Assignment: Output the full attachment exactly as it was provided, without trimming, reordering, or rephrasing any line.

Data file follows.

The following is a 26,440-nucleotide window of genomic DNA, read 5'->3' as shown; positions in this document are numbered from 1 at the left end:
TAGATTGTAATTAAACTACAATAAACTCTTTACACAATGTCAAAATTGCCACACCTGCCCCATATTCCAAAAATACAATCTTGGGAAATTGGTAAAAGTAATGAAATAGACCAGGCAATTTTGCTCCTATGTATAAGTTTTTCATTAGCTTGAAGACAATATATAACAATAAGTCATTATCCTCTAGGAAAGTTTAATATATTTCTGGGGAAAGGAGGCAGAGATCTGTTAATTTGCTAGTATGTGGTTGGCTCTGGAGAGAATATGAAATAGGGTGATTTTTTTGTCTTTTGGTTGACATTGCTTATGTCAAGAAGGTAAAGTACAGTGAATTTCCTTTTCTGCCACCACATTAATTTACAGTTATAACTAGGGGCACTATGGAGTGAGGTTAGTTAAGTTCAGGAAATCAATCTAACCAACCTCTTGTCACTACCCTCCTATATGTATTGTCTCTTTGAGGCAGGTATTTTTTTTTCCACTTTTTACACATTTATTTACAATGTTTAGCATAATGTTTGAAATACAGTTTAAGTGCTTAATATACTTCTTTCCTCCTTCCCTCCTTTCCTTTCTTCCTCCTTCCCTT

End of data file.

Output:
The following is a 26,440-nucleotide window of genomic DNA, read 5'->3' as shown; positions in this document are numbered from 1 at the left end:
TAGATTGTAATTAAACTACAATAAACTCTTTACACAATGTCAAAATTGCCACACCTGCCCCATATTCCAAAAATACAATCTTGGGAAATTGGTAAAAGTAATGAAATAGACCAGGCAATTTTGCTCCTATGTATAAGTTTTTCATTAGCTTGAAGACAATATATAACAATAAGTCATTATCCTCTAGGAAAGTTTAATATATTTCTGGGGAAAGGAGGCAGAGATCTGTTAATTTGCTAGTATGTGGTTGGCTCTGGAGAGAATATGAAATAGGGTGATTTTTTTGTCTTTTGGTTGACATTGCTTATGTCAAGAAGGTAAAGTACAGTGAATTTCCTTTTCTGCCACCACATTAATTTACAGTTATAACTAGGGGCACTATGGAGTGAGGTTAGTTAAGTTCAGGAAATCAATCTAACCAACCTCTTGTCACTACCCTCCTATATGTATTGTCTCTTTGAGGCAGGTATTTTTTTTTCCACTTTTTACACATTTATTTACAATGTTTAGCATAATGTTTGAAATACAGTTTAAGTGCTTAATATACTTCTTTCCTCCTTCCCTCCTTTCCTTTCTTCCTCCTTCCCTT